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GF! Archival Version Copyright 1995-2004

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by Microsoft

Ups: Great graphics, Engaging story, Highly polished.

Control problems, Poor enemy AI, Somewhat redundant.

System Reqs: PII 200, 32MB RAM, 300MB HD space

Starlancer is a direct descendent in a proud lineage stretching back to some of the most respected games in computer gaming’s short, though action-packed, history. The developers, Digital Anvil, have a membership that reads like a who’s who in the gaming world; Wing Commander and Privateer 2: The Darkening should ring some bells. So with all this talent and clout you wouldn’t be amiss in expecting their next space combat-sim installment to be another classic. Unfortunately, a good pedigree doesn’t necessarily make a great game. Starlancer is riddled with nagging problems, most of which can be individually ignored, but cumulatively they hamper your overall gaming experience. I’m not saying don’t play it, I’m just giving you a warning not to let history set your expectations too high. 

Starlancer is very story-driven, almost to a fault. There seems to have been some sacrifice in gameplay in order to accommodate the development of the game’s complex plot-work. The story goes that one-hundred and sixty years into the future our old Eastern-bloc foes have once again taken up arms against the imperial dogs of the Western world. This familiarity is key to the player’s alliance-setting tendencies, at least for those of us that lived through and remember the heated last years of the Cold War. Your view into the Starlancer universe is through the gradual development of the various key players, from the conflict’s leaders to your fellow comrades in arms. This makes for an effective if subtle immersion into the game, and the evolution of your own ideas of the conflict are fueled by the story and in-game dialog. In a space combat-sim this is not always the case. Often the story is either left out or so threadbare that you hardly care. Essentially Starlancer’s narrative features both make the game more engaging and limit your influence in the proceedings, hence the sacrifice.

Starlancer has a number of control issues that may get on the player's nerves. For example, one of my biggest pet-peeves in sim games is the inability to swap what essentially amounts to aileron and rudder controls. In order to provide the most realistic sensation of flight, be it atmospheric or futuristic space flight, controls should mimic how things are in reality and are likely to remain. Moving the stick right or left should not turn the ship but roll it, and rudder controls should not roll it but turn it. In Starlancer you are stuck with the illogical controls. This game also has an over-abundance of keyboard controls, most of which you will never need to use to get through the game. As well, your ship’s heads up display is all flash and no fight, it constantly causes problems when tracking friends or foes and the radar is nearly incomprehensible. On top of it all, three-dimensional movement is not as effective as that of other recent games, and barely relays the sensations that such flight should entail.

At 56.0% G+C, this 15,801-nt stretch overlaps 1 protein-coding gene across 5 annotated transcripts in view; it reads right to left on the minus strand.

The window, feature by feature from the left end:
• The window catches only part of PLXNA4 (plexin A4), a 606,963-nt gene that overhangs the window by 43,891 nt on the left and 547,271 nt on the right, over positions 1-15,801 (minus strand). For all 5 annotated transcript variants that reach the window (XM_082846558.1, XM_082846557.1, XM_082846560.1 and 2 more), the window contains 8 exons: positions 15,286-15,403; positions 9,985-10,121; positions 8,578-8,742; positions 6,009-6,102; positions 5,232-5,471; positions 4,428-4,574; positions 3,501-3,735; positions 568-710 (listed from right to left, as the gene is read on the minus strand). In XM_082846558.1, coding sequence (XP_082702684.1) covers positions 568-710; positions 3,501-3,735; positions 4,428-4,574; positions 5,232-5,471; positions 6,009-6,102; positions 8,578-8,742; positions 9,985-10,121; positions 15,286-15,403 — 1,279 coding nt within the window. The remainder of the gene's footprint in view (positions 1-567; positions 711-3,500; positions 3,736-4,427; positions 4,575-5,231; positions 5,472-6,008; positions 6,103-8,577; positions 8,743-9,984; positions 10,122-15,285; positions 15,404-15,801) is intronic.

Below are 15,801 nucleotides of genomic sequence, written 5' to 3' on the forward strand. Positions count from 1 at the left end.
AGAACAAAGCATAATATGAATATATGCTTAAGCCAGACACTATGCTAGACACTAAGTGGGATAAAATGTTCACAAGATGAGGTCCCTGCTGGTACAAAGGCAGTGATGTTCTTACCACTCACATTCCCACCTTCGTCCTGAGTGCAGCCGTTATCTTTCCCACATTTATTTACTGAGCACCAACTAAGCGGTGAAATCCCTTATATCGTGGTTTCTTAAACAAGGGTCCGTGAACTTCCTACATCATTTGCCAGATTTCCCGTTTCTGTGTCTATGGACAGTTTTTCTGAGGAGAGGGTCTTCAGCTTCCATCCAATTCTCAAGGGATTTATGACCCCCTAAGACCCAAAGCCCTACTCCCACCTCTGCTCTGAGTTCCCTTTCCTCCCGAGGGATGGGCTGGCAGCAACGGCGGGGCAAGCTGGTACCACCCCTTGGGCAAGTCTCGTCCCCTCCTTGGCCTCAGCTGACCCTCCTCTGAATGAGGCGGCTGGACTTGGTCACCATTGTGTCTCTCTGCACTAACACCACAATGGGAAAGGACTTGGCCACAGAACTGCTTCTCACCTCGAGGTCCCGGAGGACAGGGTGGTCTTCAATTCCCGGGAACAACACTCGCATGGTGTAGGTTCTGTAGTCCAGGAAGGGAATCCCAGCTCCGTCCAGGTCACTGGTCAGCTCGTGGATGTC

Another big problem is your inability to save the game from within the missions. This is an area where I think most all space combat-sim’s could make some improvement; after all other types of action-oriented games feature saves-on-the-fly, why not here?  Not that you necessarily need to save often, the enemy AI is exceedingly poor, dogfights are little challenge, and your ship’s armor and weapons are considerably more effective than your enemy’s. Some missions, though, are exceedingly difficult because of the enemy’s numerical advantages.

On the bright side, the missions are pleasingly complex, and don’t rely on the run-and-gun method of advancement. The story is often developed throughout the missions, giving you a front row seat to the events affecting your game’s world. Henceforth, the missions tend to be on the long side, which makes up for their relative scarcity. This is where the game really shines, the combination of plot and piloting is worthy of its Wing Commander lineage. Aside from the movement sensation the graphics are great. Backdrops and ships are very nice looking, and are some of the best so far in the genre.

This game is basically a one-shot deal—there is little replay value and no stand-alone missions. One cool thing is the ability to advance through the missions in a multiplayer cooperative mode. If you could manage to find someone who has picked up the game and willing to spend the many hours of play it requires, it may be a fun option, though necessarily logistically difficult.

Starlancer wears it’s influences on its sleeves. That isn’t a bad thing, all computer games do it to some extent. But tradition needs to be broken and remade in order for innovation to take place. Unfortunately, the folks at Digital Anvil stuck to the formula and made a good game instead of a great game.

--Thomas Hoff